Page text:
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FRIDAY, 18 APR 2014
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Syria 'ready to explore truce' even as it bombs rebels
Agence France Presse
Members of the Free Syrian Army walk through a street where the buildings were bombed by pro-government forces in the city of Aleppo, October 15, 2012. REUTERS/Asmaa Waguih
Members of the Free Syrian Army walk through a street where the buildings were bombed by pro-government forces in the city of Aleppo, October 15, 2012. REUTERS/Asmaa Waguih
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DAMASCUS: Syria said on Tuesday that it was interested in exploring a proposal by the UN and Arab League peace envoy for a truce later this month even as it unleashed multiple air strikes on rebel positions on a key highway.

The Syrian Observatory for Human Rights said the pre-dawn air raids around Maaret al-Numan were the "most violent" since insurgents captured the strategic town on the Damascus-Aleppo road last week.

The Syrian foreign ministry said it looked forward to talks with envoy Lakhdar Brahimi on his proposal for a ceasefire for the four-day Muslim Eid al-Adha holiday which he has been promoting on a regional tour.

But ministry spokesman Jihad Maqdisi stressed that for a halt to the violence, the rebels and their backers would also need to be involved.

"In order to succeed in any initiative, it takes two sides," Maqdisi said in answer to a question from AFP.

"The Syrian side is interested in exploring this option and we are looking forward to talking to Mr Brahimi to see what is the position of other influential countries that he talked to in his tour," he said.

"Will they pressure the armed groups that they host and finance and arm in order to abide by such a ceasefire?"

Brahimi was in Cairo on Tuesday on the latest leg of a regional tour that has already taken him to Turkey and Saudi Arabia, staunch backers of the opposition, and Iran, Syria's closest ally.

Brahimi's office said the envoy had appealed for Iranian help to broker the truce.

"He reiterated the call by UN Secretary General Ban Ki-moon for a ceasefire and a halt to the flow of arms to both sides. A ceasefire, he said, would help create an environment that would allow a political process to develop," his office said.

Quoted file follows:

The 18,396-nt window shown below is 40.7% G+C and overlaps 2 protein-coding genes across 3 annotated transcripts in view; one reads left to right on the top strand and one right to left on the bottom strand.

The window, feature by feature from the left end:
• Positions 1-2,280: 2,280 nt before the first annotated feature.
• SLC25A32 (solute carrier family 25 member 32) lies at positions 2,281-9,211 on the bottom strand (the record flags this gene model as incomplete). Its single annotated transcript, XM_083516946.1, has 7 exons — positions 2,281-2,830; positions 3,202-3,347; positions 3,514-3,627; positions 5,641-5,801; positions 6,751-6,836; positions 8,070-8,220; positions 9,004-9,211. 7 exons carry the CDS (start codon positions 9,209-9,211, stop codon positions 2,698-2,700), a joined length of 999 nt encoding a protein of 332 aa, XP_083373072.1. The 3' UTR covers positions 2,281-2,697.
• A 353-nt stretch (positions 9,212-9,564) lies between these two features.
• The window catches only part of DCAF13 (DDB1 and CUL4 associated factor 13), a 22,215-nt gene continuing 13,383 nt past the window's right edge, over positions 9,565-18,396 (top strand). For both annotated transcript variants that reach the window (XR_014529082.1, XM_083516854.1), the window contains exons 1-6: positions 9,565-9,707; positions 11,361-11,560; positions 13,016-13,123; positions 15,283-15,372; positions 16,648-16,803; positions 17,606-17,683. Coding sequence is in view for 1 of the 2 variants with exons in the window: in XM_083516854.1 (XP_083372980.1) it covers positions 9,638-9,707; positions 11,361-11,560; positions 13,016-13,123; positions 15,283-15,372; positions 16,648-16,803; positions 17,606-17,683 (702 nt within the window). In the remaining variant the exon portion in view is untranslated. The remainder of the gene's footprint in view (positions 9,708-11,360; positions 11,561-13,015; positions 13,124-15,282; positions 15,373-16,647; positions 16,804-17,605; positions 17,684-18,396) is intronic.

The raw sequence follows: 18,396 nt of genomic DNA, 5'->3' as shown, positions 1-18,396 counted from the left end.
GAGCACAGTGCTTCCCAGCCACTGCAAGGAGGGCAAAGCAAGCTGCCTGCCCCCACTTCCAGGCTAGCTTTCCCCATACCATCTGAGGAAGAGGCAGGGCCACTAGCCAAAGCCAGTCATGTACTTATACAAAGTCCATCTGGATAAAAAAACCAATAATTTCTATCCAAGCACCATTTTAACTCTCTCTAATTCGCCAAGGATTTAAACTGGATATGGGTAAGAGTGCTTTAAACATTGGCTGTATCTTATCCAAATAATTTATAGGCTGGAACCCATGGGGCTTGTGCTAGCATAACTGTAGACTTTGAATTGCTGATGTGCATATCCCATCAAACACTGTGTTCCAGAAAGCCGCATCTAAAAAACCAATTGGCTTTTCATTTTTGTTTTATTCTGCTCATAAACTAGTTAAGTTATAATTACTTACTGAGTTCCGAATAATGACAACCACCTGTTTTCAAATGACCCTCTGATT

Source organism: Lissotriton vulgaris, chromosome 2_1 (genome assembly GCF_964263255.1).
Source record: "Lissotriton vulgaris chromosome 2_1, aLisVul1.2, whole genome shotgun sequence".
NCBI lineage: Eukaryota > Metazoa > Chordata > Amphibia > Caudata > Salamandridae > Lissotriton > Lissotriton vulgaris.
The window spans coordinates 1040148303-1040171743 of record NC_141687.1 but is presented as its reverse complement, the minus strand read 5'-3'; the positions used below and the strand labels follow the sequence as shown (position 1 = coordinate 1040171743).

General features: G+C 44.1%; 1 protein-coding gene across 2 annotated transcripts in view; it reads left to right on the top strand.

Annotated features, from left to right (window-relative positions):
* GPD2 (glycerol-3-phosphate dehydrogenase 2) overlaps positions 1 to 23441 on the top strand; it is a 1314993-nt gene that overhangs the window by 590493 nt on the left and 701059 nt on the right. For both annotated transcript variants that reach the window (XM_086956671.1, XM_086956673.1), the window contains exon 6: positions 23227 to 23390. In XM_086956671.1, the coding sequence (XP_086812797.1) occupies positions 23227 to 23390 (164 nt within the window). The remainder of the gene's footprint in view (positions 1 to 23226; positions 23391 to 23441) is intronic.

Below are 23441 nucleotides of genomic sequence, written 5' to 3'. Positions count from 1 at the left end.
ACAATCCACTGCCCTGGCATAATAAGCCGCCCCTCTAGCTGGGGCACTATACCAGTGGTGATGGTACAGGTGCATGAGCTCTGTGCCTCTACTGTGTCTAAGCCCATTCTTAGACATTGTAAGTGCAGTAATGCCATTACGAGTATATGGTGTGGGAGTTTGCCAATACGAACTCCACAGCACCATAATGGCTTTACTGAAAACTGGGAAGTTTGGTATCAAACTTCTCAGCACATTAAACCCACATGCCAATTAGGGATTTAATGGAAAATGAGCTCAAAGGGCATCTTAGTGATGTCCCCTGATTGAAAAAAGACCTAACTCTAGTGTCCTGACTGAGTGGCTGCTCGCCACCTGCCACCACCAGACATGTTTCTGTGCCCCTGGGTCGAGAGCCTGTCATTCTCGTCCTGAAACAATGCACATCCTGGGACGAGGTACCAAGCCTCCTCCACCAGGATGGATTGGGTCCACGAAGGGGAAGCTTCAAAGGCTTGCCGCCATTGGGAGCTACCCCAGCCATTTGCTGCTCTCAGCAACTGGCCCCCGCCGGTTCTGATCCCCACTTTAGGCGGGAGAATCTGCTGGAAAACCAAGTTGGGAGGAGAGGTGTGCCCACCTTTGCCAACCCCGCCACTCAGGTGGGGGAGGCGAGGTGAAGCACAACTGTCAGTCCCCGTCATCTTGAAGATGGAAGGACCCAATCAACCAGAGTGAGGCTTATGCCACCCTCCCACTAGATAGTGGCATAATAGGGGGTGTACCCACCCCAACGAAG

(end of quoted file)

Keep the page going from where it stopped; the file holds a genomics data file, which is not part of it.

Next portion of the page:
The UN chief had previously called for a unilateral ceasefire by the Syrian government to be matched by the rebels only afterwards, but that idea was rejected by Damascus as its troop losses mount.

Syrian warplanes targeted the rebel blockade of the highway to Aleppo, theatre of intense fighting for the past three months, the Observatory said, adding that rebels responded with anti-aircraft fire.

"Since this morning, there have been 29 air strikes on the area of Maaret al-Numan," said Observatory chief Rami Abdel Rahman. "Most civilians from the area have fled."

Heightened Turkey-Syria tensions

Army shelling of nearby Kafr Nabal killed two children, aged six and 10, said the Observatory, adding they were among at least 78 people who died in bloodshed around the country.

Another five children under the age of six died along with two adults in shelling of homes at Mayadeen village in the eastern province of Deir Ezzor, added the Britain-based group.

The Observatory -- which relies on a network of activists, medics and lawyers for its information -- says children account for 2,300 of the 33,000 people killed in the conflict.

The escalation in Idlib province, which borders Turkey, came as a senior US official visited Ankara for talks on the conflict in Syria amid heightened tensions between the two neighbours.

"We continue to consult with our partners in the region including Turkey on a variety of issues related to Syria," US embassy spokesman in Ankara T.J. Grubisha told AFP.

Tensions between Syria and Turkey have soared as Ankara and Damascus banned flights from each other's airspace after Ankara confiscated a cargo of radar equipment from a Syrian flight from Moscow last week.

On October 3, five Turkish civilians were killed by cross-border fire against the rebels that Syria charges are receiving arms from Gulf Arab states through Turkey.

The United States has called on all Syria's neighbours to monitor their airspace carefully.

"We are encouraging all of Syria's neighbours to be vigilant with regard to how their airspace is used, particularly now that we have this concrete example," State Department spokeswoman Victoria Nuland said.

A day after the European Union imposed a 19th round of sanctions on Damascus, Switzerland said it has blocked 100 million francs (almost $108 million, 83 million euros) in assets linked to the Syrian regime.

And the UN food agency said prices for basic provisions have nearly doubled in Syria since the conflict erupted, and that it has failed to deliver supplies to 100,000 people because of the spiralling fighting.

Syrian state news agency SANA, meanwhile, announced by-elections on December 1 to fill five seats in parliament, two of which became vacant when sitting MPs defected to the opposition.

 
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